Take Out and Help Yourself…..

Today as I was cooking a big noon-time dinner, I thought about my great Granddaddy Holder.  He was my Mama’s granddaddy, and we all loved him dearly.  He lived in a house on a slight incline, so when we drove down their road we were looking up at the steps up to their screened-in front porch.  The pond he loved to fish in was just down the road a piece, also on his property.

I can remember visiting him and Granny Inez from when I was very young.  She was his second wife, as my great-grandmother who had the beautiful red hair and taught my Mama to cook died when Mama was 14.  That was one of the worst heartbreaks of her life I think.  Granny Inez never treated us any differently though.  I can recall times when her grandchildren were there too, and we had so much fun.  I loved playing on the porch.  I think they were the only folks I knew with a screened porch at the time.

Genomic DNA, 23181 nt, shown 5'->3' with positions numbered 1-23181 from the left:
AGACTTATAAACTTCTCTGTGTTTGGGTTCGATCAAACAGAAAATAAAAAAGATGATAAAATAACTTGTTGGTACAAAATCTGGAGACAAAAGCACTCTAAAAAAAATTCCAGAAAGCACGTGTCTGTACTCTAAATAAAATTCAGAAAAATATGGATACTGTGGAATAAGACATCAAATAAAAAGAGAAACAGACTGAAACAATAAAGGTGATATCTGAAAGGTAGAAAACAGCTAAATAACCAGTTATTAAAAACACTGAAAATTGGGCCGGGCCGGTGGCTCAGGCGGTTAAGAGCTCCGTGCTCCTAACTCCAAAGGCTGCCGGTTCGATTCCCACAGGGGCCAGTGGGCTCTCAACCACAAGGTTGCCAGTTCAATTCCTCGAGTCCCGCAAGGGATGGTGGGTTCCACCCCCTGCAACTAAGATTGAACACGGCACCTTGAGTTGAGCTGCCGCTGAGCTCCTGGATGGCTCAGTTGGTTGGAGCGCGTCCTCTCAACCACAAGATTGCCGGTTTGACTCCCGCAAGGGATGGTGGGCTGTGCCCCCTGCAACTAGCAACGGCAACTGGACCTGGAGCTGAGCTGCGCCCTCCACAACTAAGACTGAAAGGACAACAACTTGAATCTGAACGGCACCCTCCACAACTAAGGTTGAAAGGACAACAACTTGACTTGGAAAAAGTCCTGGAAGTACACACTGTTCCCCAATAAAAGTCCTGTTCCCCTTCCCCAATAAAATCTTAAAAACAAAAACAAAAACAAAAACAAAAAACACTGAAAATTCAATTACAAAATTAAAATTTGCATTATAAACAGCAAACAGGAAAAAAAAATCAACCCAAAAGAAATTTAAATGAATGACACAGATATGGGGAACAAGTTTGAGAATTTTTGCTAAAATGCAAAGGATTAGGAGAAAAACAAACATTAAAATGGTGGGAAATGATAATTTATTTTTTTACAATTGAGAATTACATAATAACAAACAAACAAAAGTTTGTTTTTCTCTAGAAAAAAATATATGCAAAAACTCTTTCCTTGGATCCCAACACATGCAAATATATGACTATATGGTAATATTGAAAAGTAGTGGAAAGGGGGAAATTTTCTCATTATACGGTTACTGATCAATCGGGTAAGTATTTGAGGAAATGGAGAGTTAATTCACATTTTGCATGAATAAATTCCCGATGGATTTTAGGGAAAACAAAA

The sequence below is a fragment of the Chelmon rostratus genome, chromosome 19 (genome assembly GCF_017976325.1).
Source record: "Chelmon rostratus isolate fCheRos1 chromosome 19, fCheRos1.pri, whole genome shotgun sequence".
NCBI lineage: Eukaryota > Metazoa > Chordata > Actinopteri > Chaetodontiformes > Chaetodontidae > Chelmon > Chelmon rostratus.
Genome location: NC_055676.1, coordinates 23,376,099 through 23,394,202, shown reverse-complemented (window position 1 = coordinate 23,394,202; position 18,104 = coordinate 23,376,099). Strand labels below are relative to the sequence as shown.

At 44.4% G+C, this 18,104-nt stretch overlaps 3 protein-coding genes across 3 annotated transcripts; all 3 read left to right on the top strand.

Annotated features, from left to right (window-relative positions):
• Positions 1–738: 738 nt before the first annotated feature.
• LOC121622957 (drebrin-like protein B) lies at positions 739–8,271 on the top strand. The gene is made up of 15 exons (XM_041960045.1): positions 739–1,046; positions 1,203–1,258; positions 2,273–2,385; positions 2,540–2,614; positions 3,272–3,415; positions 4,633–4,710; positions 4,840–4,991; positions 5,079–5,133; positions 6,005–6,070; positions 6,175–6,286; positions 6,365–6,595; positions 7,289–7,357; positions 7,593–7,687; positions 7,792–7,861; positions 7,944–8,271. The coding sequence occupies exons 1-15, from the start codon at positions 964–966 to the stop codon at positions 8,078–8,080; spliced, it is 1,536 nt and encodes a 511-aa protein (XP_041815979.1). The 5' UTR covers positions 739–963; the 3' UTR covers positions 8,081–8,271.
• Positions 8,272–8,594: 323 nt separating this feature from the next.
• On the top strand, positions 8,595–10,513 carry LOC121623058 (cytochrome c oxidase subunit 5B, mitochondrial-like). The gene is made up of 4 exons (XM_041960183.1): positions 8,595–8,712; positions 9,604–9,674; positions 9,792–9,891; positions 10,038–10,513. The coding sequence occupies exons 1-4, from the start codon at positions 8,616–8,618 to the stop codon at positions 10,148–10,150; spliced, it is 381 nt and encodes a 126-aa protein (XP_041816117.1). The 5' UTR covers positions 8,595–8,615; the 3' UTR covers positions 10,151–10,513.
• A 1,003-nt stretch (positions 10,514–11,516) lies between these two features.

I stayed the night with them one time when I was spending a few days with my Great Aunt.  They got an early start in that house–Granddaddy and I were up and headed out to his truck to check around the farm by a little after 5.  We were back home and ready for breakfast around 6:30 or so.  I remember the ham, red-eye gravy, biscuits and well, just all the fixin’s.  I LOVED that gravy.  The way it soaked into those biscuits.  Some kind of goo-ood, I am telling you.

pic of table full of food